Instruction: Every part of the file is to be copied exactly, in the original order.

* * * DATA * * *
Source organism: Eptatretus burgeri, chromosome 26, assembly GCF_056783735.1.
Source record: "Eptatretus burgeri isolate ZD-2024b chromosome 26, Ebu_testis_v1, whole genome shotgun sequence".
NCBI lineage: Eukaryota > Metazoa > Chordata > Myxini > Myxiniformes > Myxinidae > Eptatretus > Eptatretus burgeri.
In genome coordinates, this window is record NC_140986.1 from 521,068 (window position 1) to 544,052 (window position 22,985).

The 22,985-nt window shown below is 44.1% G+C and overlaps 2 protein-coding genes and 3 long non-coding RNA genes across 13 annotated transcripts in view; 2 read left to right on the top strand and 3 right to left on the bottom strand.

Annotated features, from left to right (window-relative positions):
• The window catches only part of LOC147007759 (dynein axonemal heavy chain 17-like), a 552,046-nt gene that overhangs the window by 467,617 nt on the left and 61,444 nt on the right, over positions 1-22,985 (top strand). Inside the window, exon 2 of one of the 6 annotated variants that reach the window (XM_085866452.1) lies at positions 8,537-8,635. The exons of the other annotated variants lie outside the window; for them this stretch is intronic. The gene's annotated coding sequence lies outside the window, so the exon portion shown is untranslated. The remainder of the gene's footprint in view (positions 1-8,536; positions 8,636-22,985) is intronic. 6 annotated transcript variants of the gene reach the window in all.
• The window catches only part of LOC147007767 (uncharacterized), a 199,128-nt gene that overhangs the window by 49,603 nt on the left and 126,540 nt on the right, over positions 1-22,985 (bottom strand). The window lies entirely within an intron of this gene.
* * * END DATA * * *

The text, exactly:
Source organism: Eptatretus burgeri, chromosome 26, assembly GCF_056783735.1.
Source record: "Eptatretus burgeri isolate ZD-2024b chromosome 26, Ebu_testis_v1, whole genome shotgun sequence".
NCBI lineage: Eukaryota > Metazoa > Chordata > Myxini > Myxiniformes > Myxinidae > Eptatretus > Eptatretus burgeri.
In genome coordinates, this window is record NC_140986.1 from 521,068 (window position 1) to 544,052 (window position 22,985).

The 22,985-nt window shown below is 44.1% G+C and overlaps 2 protein-coding genes and 3 long non-coding RNA genes across 13 annotated transcripts in view; 2 read left to right on the top strand and 3 right to left on the bottom strand.

Annotated features, from left to right (window-relative positions):
• The window catches only part of LOC147007759 (dynein axonemal heavy chain 17-like), a 552,046-nt gene that overhangs the window by 467,617 nt on the left and 61,444 nt on the right, over positions 1-22,985 (top strand). Inside the window, exon 2 of one of the 6 annotated variants that reach the window (XM_085866452.1) lies at positions 8,537-8,635. The exons of the other annotated variants lie outside the window; for them this stretch is intronic. The gene's annotated coding sequence lies outside the window, so the exon portion shown is untranslated. The remainder of the gene's footprint in view (positions 1-8,536; positions 8,636-22,985) is intronic. 6 annotated transcript variants of the gene reach the window in all.
• The window catches only part of LOC147007767 (uncharacterized), a 199,128-nt gene that overhangs the window by 49,603 nt on the left and 126,540 nt on the right, over positions 1-22,985 (bottom strand). The window lies entirely within an intron of this gene.